Wednesday, January 22, 2014

Out with the old

It's showing my age but I can remember when Fuji rings (or guides if you prefer) came on the scene in the 1970s and made hard chrome rings obsolete for specimen rods. I can't recall when it was that Hopkins and Holloway introduced their Supaglide rings, but I do remember using them on my rods in the 1980s. My first carbon pike rods, built on the Graham Phillips Express blanks (same as the Hutchy Horizon) were built up using the GHI/E pattern. Tri-Cast fitted them to their cult range of specimen rods at the time, too. When I started building rods for a living Harrison's were using the rings and I fitted them to my early DLST rods.

By that time people were getting into 40mm butt rings which meant the Supaglides were out of the question; the largest they were available in was the equivalent of a Fuji 30 (for some reason Seymo sizes were all one down from Fuji and everyone else so that was a 25).

The selling points for the Supaglides were their double-leg frame which was touted as being lighter and more flexible than the Fuji braced or three leg frames, and the way the ceramic liner was shaped so that it was flanged and less likely to pop out - the liners are glued to the frame around the non-flanged side. In practice the smaller sized rings had quite flimsy frames making them a little prone to bending, and the largest size frame was over-robust. I still have one old rod which I use for wobbling deadbaits on rare occasions which is fitted with Supaglides.

The original braced stand-off Fujis were discontinued some time back and now I hear the GHI/E is to follow suit. I found this out when asked to match a rod to a pair of P-1s that must have been built a long time ago which had the Supaglides fitted. There are still some GHI/Es available, but when they're gone Hopkins and Holloway will be making no more.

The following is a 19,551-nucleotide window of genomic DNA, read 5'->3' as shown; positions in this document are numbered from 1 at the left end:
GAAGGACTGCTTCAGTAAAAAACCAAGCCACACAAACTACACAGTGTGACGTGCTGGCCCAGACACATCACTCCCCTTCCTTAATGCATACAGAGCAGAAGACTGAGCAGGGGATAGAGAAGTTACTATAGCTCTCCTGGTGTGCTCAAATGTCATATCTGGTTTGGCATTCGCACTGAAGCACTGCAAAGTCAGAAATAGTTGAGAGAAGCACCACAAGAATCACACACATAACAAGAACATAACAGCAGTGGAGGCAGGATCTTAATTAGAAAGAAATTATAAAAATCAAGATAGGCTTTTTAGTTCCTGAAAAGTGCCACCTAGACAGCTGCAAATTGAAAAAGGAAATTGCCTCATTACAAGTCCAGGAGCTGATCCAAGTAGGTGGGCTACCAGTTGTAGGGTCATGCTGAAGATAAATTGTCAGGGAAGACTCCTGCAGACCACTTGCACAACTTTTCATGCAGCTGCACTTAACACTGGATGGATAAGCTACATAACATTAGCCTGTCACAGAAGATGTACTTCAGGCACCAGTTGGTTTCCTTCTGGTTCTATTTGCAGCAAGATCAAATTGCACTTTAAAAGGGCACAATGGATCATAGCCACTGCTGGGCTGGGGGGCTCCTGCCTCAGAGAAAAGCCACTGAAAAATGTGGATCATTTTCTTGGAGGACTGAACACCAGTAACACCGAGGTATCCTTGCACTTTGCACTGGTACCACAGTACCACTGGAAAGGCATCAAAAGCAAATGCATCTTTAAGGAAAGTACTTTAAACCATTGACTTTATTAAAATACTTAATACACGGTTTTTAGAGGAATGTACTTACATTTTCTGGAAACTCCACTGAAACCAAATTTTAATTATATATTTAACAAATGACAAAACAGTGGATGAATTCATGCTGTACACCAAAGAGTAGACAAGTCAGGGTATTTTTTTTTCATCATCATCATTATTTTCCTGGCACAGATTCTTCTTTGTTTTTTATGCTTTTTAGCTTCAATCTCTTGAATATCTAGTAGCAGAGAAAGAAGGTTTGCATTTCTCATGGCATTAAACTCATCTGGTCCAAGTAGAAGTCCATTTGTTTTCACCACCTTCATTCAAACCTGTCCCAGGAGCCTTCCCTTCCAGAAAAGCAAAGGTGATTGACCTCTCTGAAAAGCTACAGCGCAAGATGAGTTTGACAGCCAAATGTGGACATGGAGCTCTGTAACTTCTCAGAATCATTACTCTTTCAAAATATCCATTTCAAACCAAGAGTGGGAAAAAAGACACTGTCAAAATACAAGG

Over the years many old rod building favourites have bitten the dust. It was a sad day when The Celebrated Talbot thread was no more. Made in the UK by Worthington there was a limited range of colours compared to overseas manufactured threads. I always liked Talbot thread. It is easy to work with, and when varnish is applied it darkens with an even, solid colour. A lot of coloured threads of other brands become slightly translucent when varnished. Some darken unevenly. When a local tackle shop closed down I bought up they're stock of Talbot. The range of useful colours was limited (I can't remember ever whipping a rod in red!) and I am now almost out of most of them. I still have quite a bit of a bulk spool of the 'wine' left, but the 'ruby' is almost all gone now, as is the brown.

Once the world wide industry standard, Gudebrod is another brand of thread which has disappeared. Not only did Gudebrod make thread they were renowned for Dacron lines too. With Gudebrod threads no longer available, and again my stocks dwindling, it is becoming more and more difficult to match thread colours when doing repairs.

While I preferred working with Talbot, Gudebrod was also very good to handle. What is readily available in the UK at the moment isn't a patch on either in my opinion. The end result looks fine but the threads are not as user friendly.

I apologise if this is all a bit 'anoraky' and of interest only to other rod geeks! I have been fishing this week, for a few hours. Alas my run of failure continued. Right on cue as dusk approached one of the floats fell over and waddled away. Then stopped. The lead had been dragged into weed and the pike had dropped the bait....